Gas Chromatography-mass spectrometry (GC-MS) combines two powerful analytical tools: gas chromatography for the highly efficient gas-phase separation of components in complex mixtures, and mass spectrometry for the confirmation of identity of these components as well as for the identification of unknowns. The HP 6890-5973 GC/MSD allows the analysis of small molecules (m/z 50-800) in a wide range of sample matrices. This system can be operated in electron ionisation (EI) and chemical ionisation (CI) modes.
The chemical ionisation hardware allows the HP 5973MSD to operate in the positive and negative modes (PCI and NCI) and produce high-quality, classical CI spectra, which include molecular adduct ions. CI ion formation involves much lower energy, and is more “gentle” than electron ionisation. CI produces much less fragmentation, CI spectra usually shows high abundance of the molecular ion. CI is mostly used for quantitative analysis.
In EI, the standard ionisation energy of 70eV which has been established for many years is aimed at making mass spectra from different MS detectors comparable. These relatively high-energy electrons collide with molecules of the sample that is to be analysed. These collisions produce (primarily) positive ions. Upon ionisation, the molecules of a given substance fragment in fairly predictable patterns. The fragmentation and rearrangement processes are now extensively known. They serve as fragmentation rules for the manual interpretation of mass spectra and thus for the identification of unknown substances. EI is less sensitive than CI but is still used for quantitative analysis.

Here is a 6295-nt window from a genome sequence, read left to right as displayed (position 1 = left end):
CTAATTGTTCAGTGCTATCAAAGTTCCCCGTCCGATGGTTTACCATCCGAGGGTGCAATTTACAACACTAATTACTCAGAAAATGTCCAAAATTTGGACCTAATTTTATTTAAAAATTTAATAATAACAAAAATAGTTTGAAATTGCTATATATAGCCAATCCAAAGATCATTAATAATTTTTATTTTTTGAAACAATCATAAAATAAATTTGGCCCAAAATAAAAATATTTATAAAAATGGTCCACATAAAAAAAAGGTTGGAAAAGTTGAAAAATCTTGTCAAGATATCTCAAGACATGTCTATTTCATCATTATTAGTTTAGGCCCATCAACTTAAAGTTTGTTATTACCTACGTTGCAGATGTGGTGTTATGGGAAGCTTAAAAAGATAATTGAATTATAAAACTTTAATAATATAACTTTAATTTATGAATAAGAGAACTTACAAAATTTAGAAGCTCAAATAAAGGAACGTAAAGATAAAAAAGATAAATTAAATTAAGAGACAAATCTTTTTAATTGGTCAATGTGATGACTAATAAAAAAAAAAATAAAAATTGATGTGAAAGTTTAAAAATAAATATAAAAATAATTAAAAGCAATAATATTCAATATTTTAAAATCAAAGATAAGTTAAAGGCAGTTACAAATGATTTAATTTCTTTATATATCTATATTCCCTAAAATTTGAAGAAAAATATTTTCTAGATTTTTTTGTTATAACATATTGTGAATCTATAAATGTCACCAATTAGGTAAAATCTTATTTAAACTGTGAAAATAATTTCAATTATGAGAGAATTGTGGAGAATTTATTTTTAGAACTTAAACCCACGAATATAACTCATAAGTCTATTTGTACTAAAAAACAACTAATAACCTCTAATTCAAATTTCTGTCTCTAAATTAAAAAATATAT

Chemical Ionisation/Isotope Dilution - In this approach standards and specimens of unknown analyte content are intimately mixed with a calibrated amount of isotopically labelled analogues (Internal Standards). These are then extracted from the sample matrix and converted to stable volatile derivatives in order to achieve successful elution and separation. At time, derivatives are also prepared to reduce polarity, increase sensitivity (ionisation efficiency) or specificity of a given analyte. The derivatised samples are then analysed by GC/MS using negative or positive ion chemical ionisation with methane as a reagent gas. To calculate the results the ratio of the peak area for the analyte to that of the internal standard is determined for each sample and the concentration calculated using the calibration function (peak area ratios vs. concentration) obtained from standards.
GC/ECNI-MS is well recognised as a high sensitive quantitative technique and results can be obtained at femtomole level in SIM (Selective Ion Monitoring) mode.